(Chabad.org) Groups of rabbinical students have been making their way across Russia in specially-outfitted recreational vehicles known as “Mitzvah Tanks” to inspire and teach others, and strengthen Judaism throughout the country as part of the summer rabbinical visitation program coordinated by Merkos L’Inyonei Chinuch, the educational arm of Chabad-Lubavitch.
One group, comprised of Mendel Mondshine and Mendy Bekerman of Moscow and Yisrael Gotlieb of Nikolayev, took their camera with them to share highlights of their trip.
“Every moment of this special journey was a unique and challenging experience,” says Mondshine.
In Nizhny Novgorad, local Chabad-Lubavitch Rabbi Menachem Rabinowitz organized a house visit to a police lieutenant who wanted to put up three mezuzahs in his home.
Mendel Mondshine and Mendy Bekerman of Moscow and Yisrael Gotlieb of Nikolayev drove through the republic of Mari El to the primarily Muslim republic of Tatarstan, where they visited the cities of Naberezhnyye Chelny and Kazan. Chabad-Lubavitch Rabbi Yitzchak Gorelik serves as the Kazan’s chief rabbi.
Russian National Television’s Channel 5 interviewed the students at a resort outside Kazan where they invited a Jewish man to come inside their vehicle to don the prayer boxes known as tefillin. “Things like the tank only strengthen my Jewish pride, and I think they are very important for Russian Jews,” the man told reporters.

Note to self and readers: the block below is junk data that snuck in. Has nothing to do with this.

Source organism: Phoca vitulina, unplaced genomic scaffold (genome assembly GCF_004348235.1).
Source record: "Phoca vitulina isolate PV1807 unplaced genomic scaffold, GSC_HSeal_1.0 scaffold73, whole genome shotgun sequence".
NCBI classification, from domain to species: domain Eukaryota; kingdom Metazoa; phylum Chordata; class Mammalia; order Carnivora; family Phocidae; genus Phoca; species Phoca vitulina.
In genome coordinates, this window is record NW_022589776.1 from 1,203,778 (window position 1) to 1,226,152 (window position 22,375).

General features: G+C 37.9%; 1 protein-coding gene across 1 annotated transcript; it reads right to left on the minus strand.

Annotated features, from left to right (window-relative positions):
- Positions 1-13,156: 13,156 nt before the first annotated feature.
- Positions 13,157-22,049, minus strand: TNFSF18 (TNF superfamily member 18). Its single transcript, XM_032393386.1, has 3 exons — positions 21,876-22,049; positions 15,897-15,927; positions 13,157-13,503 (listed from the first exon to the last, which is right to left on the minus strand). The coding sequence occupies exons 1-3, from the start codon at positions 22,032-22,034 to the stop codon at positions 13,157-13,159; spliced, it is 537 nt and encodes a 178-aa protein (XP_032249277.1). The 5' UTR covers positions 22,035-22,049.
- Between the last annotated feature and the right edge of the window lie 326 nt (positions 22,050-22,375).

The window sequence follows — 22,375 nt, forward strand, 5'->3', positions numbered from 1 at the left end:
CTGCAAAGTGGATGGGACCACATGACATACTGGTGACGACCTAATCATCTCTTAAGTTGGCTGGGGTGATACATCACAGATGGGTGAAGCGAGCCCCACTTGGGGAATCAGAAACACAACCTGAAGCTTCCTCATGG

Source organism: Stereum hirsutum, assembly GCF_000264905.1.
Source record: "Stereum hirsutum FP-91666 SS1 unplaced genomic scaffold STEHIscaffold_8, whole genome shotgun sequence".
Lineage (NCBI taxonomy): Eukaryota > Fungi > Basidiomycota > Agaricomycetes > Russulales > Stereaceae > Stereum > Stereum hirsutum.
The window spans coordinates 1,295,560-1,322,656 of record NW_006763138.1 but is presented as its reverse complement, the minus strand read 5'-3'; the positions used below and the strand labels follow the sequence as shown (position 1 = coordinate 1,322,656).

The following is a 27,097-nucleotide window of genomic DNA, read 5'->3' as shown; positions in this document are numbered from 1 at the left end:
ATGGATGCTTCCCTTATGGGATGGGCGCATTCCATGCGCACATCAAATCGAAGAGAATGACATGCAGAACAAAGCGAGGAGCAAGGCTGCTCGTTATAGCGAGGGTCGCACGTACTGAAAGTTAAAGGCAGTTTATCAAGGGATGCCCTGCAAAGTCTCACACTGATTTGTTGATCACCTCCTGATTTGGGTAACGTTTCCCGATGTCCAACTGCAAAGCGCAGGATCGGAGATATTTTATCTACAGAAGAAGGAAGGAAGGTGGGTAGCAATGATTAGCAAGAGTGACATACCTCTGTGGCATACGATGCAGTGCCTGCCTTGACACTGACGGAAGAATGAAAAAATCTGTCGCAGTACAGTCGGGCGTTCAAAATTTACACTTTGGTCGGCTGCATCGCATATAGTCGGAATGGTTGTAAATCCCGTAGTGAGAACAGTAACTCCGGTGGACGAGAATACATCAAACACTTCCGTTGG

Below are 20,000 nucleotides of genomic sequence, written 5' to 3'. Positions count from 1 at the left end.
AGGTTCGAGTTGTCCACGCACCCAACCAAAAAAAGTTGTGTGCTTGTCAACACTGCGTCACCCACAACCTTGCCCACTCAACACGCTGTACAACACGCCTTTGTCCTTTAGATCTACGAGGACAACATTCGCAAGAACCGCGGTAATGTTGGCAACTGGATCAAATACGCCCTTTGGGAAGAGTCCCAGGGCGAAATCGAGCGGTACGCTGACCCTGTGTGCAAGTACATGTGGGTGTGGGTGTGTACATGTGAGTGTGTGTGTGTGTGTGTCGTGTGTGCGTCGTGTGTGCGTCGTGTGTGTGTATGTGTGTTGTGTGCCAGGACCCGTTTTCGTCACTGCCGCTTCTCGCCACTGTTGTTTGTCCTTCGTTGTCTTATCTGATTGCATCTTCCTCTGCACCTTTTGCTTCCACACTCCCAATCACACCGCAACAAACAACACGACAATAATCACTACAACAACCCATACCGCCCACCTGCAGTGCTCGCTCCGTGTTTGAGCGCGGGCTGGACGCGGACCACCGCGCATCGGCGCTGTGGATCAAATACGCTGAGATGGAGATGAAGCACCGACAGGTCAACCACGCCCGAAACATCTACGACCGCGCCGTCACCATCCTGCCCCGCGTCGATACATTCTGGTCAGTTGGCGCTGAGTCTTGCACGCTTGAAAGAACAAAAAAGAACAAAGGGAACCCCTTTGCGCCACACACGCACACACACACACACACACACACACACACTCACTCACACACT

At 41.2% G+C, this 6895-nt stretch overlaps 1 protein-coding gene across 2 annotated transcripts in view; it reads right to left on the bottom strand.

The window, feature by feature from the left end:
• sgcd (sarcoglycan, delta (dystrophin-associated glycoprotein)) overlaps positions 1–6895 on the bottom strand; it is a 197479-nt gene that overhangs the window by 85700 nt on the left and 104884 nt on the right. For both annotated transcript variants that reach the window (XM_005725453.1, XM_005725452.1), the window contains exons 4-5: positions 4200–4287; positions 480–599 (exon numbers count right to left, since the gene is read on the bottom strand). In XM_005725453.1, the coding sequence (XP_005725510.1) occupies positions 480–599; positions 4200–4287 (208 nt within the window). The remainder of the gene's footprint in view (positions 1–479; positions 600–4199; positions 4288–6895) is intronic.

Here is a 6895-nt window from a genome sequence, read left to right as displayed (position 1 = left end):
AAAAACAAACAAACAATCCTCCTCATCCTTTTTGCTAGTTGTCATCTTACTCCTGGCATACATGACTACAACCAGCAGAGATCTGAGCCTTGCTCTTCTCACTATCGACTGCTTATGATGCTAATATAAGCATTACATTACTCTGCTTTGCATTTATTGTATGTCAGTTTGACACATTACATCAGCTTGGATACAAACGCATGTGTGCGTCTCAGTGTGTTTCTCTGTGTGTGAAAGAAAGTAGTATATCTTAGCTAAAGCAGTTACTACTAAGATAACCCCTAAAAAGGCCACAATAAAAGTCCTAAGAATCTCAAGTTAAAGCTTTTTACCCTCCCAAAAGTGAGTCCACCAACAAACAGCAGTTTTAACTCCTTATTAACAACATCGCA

The students stopped for afternoon prayers on the road from Naberezhnyye Chelny north to the industrial city of Izhevsk, the capital of the republic of Udmurtia.
The rabbinical students visited Umsk and saw Jewish stars still etched into old houses. They also visited the Ohr Avner Chabad day school there where more than 170 students study.
In Kurgan, the rabbinical students met the proud grandfather of Rabbi Arie Miretskiy, a Chabad-Lubavitch emissary in Moscow who works in the children’s Cheder Menachem day school.
After dinner at the home of the Chabad-Lubavitch emissaries in Chelyabinsk, the students found some Jewish men to help complete a quorum of 10 men to pray at the home of a young man mourning his late mother.